5 Abridged version of a letter, DDE to George C. Marshall, 4/15/45 [The Papers of Dwight David Eisenhower, The War Years IV, doc #2418]. 6 http://db.yadvashem.org/names/search. html?language=en 7 http://db.yadvashem.org/names/search.html?language=en 8 http://ufdc.ufl.edu/AA00013167/00001 9 http://ufdc.ufl.edu/AA00013166 10 See http://www.ushmm.org/wlc/en/article.php?ModuleId=10005174 11 See http://www.holocaustresearchproject.org/einsatz/ninthseventhfort.html and http://www.ushmm.org/museum/exhibit/online/kovno/ghetto/ghetto.htm and http://www.ushmm.org/wlc/en/article.php?ModuleId=10005174 12 Merdinger and his wife Radie, endow ed a scholarship at UF: http://www.uff.ufl.edu/scholarships/ScholarshipInfo.asp?ScholarshipFund=004883 13 See http://kehilalinks.jewishgen.org/sadgura/jqharding.html 14 The Merdinger Autobiography can be read here: http://ufdc.ufl.edu/AA0000496 6/00001 15 See the online exhibition on the Offenbach Archival Depot: http://www.ushmm.org/museum/exhibit/online/oad/ http://www.ushmm.org/wlc/en/article.php?ModuleId=10005852 16 See http://cms.uflib.ufl.edu/judaica/libraryhistory.aspx 17 For more about World War II liberation photography, see: http://www.ushmm.org/wlc/en/article.php?ModuleId=10006237 18 The photograph is used on the cover of the exhibition brochure: http://cms.uflib.ufl.edu/Portals/Judaica/testimony_brochure.pdf 19 Translations of these testimonies can be read in Maria Hochberg Marianska and Noah Gris (eds) The Children Ac cuse (trans. Bill Johnston), Valentine Mitchell, 1996. 20 Kinder martirologye: zamlung fun dokumentn tsuzamengeshtelt durkh Noah Gris Buenos Aires: Tsentral farband fun Poylishe Yidn in Argentine, 1947. 21 See Michael Berenbaum and Abraham J. Peck (eds), The Holocaust and History: the known, the unknown, the disputed and the reexamined Bloomington, Indiana University Press, 2002. p. 617. 22 Unzer Vort 1944 1945: http://ufdc.ufl.edu/AA00000374/00001 23 Piesk u Most: sefer yizkor Israel: Irgun yotse Pyesk u Most be Yisrael veha tefusot, 1975. 24 e ction: http://ufdc.ufl.edu/treis ter 25 For more information about the memorial, see: http://www.holocaustmmb.org/ 26 http://www.artbydavidcrown.com 27 full statement see : http://cms.uflib.ufl.edu/Portals/Judaica/InMyLifetime.pdf



PAGE 1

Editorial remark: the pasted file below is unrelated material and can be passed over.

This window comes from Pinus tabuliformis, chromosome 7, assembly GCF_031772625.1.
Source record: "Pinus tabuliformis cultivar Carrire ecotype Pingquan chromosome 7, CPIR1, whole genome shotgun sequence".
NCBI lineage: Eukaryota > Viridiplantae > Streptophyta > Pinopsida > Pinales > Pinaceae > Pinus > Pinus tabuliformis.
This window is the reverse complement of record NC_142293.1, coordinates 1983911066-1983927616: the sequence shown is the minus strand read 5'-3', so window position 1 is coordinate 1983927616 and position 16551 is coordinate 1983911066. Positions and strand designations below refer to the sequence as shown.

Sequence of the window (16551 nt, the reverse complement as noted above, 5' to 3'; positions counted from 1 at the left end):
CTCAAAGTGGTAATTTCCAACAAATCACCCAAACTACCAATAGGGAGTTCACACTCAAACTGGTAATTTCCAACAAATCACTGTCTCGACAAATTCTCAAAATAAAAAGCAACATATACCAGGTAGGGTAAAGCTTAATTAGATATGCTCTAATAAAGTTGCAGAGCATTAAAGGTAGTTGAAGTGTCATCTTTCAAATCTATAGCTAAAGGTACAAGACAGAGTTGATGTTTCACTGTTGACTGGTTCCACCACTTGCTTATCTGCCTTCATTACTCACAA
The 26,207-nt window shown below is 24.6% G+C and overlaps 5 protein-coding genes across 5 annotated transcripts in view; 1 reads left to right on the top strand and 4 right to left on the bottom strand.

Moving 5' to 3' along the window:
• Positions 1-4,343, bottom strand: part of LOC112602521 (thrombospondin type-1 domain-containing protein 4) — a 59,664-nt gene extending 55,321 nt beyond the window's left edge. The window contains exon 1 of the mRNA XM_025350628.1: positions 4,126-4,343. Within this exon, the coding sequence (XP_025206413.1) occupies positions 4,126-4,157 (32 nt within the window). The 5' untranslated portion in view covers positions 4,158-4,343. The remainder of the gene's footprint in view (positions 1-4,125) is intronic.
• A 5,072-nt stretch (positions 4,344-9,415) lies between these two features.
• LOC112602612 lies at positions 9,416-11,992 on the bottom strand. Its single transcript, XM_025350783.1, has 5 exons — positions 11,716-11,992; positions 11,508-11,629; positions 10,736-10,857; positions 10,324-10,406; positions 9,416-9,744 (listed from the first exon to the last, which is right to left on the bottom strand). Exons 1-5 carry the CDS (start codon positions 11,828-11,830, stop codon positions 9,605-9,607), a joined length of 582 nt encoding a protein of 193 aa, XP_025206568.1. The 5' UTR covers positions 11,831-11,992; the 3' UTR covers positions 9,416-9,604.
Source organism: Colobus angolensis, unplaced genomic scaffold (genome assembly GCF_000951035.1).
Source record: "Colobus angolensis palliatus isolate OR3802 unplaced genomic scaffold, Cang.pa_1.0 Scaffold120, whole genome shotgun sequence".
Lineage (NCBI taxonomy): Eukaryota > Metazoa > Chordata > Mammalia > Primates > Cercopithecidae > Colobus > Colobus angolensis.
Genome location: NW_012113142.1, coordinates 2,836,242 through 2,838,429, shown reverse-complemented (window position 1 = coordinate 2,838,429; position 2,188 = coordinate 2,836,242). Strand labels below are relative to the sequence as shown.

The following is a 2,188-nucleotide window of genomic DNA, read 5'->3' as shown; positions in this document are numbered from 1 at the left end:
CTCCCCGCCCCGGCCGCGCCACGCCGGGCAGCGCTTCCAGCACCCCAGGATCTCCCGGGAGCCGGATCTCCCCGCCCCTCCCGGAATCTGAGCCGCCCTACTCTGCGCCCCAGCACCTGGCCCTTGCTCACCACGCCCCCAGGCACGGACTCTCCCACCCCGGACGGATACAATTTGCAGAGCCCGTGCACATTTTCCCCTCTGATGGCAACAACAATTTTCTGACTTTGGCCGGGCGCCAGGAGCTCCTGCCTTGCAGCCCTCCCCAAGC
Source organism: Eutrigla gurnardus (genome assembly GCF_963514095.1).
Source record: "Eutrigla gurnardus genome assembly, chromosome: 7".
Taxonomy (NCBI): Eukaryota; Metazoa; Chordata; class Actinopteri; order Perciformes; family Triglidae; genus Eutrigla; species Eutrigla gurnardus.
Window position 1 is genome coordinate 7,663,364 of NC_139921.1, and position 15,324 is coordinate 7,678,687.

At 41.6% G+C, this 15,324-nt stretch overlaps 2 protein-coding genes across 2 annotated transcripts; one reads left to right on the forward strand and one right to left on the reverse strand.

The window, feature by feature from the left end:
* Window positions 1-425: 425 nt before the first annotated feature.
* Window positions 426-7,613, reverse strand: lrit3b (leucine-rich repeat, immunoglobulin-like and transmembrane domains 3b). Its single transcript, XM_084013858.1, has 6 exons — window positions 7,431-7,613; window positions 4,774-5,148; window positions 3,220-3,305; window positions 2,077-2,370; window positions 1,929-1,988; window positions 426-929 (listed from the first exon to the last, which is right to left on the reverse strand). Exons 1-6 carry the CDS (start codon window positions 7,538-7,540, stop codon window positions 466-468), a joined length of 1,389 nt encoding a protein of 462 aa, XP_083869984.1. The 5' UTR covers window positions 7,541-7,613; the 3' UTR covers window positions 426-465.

Testimony A Gallery Talk for April 4, 2013 by Rebecca Jefferson Welcome to Gallery Talk I am Rebecca Jefferson, the Head of the Isser and Rae Price Librar y of Judaica and curator of Testimony some of the ideas behind the exhibition as well as some of the items displayed in it. Then, I will introduce our guest speakers who have all donated materials included in this exhibition Please feel free to ask any questions after we have all concluded our talk. On this very day seventy years ago April 4 th 1943, the last of the crematoriums at Auschwitz Birkenau, Crematorium V, was delivered to the camp administration Crematorium V, which was put into operation 12 days later, was designed to burn 768 bodies in a 24 hour p eriod. 1 In practice it was often twice as much with multiple bodies being burned at one time and without ceasing. This so key eyewitness Filip M ller, a sonderkammando prisoner at Auschwitz memoir makes for distressing reading but as Yehuda Bauer writes in the forward to the 1999 edition we must contend with testimonies like Filip M if we wa nt our civilization to survive. 2 On this very day sixty eight years ago, April 4 th 1945, the 4th Armored Division and the 89th Infantry Division came across Ohrdruf, a sub camp of Buchenwald, as they pursu ed the retreating German army. The Nazi guards had abandoned the camp, forcing the prisoners on a death march and leaving behind piles of em aciated corpses. Ohrdruf was the very first concentration camp to be liberated by the U.S. Army. 3 Fifty years later, a survivor of Ohrdruf, Mr. Andrew Rosner, addressed a special gathering of the veterans of the 89 th Division: At the age of 23 I was barely alive as we I looked for any opportunity to drop out of the march. But, any man who fell behind or to the side was shot instantly by the Nazis. So, I marched on in my delirium and as night fell I threw myself off into the side of the road and into a clump of trees. I lay there -waiting suddenly nothing! No more Nazis shouting Alone. All alone and alive As I entered the outskirts of the town of Ohrdruf two American soldiers me t me and escorted me into town You were all so kind and so compassionate. But, my years in the camps, my weakened state of health, the forced death march, and my escape to freedom was more than a human body could bear and I coll apsed into the arms of you, my rescuing angels.